More discussion than deals

Good pics, sluggish mart at San Seb

As the 55th San Sebastian International Film Festival hit the halfway mark Monday, attendees seemed to be in agreement that there are good films on hand and that the festival is a strong venue in which executives can conduct business.

There hasn't been a tremendous amount of dealmaking, though.

Still, Nick Broomfield's Iraq-focused "Battle for Haditha" and Iciar Bollain's "Mataharis" made for strong official competition entries, stirring conversations about U.S. foreign policy and women's roles in modern society, respectively.

Tzahi Grad's "Foul Gesture" and Max Lemcke's "Casual Day," both screening in the Zabaltegi section, were warmly received by critics and generated good buzz with buyers. But it was the out-of-competition documentary "Earth" that met the most widespread admiration.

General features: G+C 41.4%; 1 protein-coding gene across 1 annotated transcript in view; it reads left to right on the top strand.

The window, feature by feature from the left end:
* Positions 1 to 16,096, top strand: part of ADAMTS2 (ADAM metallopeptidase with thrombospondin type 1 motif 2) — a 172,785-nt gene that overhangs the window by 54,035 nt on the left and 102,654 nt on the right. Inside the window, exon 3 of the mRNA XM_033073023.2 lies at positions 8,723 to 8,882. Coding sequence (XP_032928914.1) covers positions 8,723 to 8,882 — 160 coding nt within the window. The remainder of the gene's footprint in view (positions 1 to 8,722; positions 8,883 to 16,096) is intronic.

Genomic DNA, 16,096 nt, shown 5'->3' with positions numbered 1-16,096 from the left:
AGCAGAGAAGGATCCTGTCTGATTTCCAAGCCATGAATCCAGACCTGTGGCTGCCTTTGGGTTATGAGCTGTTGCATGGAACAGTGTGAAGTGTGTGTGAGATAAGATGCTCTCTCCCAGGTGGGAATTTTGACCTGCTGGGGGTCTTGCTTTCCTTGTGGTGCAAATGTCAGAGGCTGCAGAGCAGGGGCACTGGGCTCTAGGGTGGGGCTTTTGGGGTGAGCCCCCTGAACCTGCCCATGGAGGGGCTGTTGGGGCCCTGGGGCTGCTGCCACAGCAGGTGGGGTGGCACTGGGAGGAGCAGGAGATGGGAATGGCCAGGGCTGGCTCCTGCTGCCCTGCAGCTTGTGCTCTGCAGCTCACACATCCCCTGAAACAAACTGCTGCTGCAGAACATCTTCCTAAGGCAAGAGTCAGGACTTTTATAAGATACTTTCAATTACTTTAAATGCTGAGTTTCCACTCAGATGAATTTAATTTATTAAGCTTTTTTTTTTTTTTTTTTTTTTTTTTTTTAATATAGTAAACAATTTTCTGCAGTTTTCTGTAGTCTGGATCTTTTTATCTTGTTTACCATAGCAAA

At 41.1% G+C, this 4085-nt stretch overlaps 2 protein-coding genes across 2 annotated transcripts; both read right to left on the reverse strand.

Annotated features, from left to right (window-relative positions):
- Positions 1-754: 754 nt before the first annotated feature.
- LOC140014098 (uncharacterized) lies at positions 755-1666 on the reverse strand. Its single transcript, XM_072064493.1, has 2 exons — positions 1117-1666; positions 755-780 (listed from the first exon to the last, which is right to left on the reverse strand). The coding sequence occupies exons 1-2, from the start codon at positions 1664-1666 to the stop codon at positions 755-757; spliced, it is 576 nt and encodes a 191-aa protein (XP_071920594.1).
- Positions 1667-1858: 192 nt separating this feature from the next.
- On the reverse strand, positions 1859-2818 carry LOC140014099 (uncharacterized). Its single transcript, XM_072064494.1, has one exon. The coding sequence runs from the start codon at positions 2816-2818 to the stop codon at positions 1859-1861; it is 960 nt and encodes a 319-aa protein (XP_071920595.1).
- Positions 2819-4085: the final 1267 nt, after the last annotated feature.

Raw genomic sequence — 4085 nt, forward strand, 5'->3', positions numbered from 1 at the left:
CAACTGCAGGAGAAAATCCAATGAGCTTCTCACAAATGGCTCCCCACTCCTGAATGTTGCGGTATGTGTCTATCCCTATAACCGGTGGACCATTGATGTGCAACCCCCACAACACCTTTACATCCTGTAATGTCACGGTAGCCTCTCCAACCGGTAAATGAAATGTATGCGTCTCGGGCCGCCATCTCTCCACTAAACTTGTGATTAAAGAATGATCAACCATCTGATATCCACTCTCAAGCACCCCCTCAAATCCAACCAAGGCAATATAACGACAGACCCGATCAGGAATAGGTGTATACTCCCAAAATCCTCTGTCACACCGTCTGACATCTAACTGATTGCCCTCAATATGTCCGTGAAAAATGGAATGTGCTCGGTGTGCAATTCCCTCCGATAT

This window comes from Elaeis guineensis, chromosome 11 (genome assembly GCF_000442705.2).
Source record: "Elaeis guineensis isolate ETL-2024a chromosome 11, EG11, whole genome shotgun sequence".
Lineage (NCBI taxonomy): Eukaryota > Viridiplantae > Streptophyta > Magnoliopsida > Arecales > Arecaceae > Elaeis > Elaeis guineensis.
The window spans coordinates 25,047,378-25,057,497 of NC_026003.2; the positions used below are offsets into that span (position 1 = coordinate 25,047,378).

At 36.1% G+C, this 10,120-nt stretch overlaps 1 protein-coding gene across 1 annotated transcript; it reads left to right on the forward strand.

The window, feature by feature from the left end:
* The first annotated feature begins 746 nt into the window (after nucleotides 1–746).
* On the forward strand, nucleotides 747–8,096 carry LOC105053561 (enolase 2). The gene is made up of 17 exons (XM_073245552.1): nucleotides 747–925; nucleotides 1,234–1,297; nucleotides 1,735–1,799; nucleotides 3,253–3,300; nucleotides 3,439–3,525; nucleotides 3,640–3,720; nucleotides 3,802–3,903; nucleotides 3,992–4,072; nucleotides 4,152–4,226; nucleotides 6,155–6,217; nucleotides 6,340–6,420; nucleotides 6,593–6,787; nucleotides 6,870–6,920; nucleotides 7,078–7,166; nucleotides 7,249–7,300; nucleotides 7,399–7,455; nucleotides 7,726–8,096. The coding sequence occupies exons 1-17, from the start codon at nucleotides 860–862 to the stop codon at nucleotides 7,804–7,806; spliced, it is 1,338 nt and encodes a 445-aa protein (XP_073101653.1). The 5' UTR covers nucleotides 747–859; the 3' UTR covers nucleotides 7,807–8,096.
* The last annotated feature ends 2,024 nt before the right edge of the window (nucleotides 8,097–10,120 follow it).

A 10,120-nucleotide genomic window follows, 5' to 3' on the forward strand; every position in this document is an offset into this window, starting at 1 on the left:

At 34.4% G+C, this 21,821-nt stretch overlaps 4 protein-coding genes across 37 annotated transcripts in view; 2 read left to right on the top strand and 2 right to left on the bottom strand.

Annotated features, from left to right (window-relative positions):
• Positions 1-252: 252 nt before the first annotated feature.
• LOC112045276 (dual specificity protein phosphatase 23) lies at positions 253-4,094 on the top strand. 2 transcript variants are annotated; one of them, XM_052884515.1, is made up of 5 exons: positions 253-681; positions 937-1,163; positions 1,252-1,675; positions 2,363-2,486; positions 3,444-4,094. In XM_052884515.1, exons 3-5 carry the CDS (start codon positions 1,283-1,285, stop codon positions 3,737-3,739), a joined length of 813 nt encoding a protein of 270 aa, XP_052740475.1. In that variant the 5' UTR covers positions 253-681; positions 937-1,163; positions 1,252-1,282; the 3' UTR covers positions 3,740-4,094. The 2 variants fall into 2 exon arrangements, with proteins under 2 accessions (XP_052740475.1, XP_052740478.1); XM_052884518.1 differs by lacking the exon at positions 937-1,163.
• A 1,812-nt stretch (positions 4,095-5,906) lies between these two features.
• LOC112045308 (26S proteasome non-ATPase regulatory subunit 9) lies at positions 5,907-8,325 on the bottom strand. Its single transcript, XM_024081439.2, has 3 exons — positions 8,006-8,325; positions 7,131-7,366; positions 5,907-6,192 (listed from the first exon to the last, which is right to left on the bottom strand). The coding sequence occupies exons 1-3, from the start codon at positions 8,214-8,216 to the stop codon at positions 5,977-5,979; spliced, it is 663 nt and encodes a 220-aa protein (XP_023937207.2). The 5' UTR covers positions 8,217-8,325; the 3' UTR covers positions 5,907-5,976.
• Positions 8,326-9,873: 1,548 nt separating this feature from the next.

As is tradition, Spain's film industry is using the festival as a forum to set up alliances.

Ciudad de la Luz production studio, located in Alicante on Spain's Mediterranean coast, said it has hosted film shoots valued at €212 million ($286.6 million) in its first two years. Donald Petrie's romantic comedy "My Life in Ruins," starring Nia Vardalos, is shooting at Ciudad de la Luz, which boasts a new Kodak lab due to open in October and Europe's only surface and deep-water tank with a natural horizon — the property's crown jewel — due to be completed by 2010.

The northwest region of Galicia announced a new film fund with Brazil that sees the two sides select films that will receive about $320,000 in aid.

Brazil's National Cinema Agency held a co-production forum with Spain's producers federation FAPAE, seeking to foment ties.

If producers were making contacts, sales agents were a bit frustrated by the lack of activity.

"This is not the ideal market for sellers," said Rachel do Valle of Brazil's EloAudiovisual.

San Sebastian runs through Saturday in Spain's northern Basque region.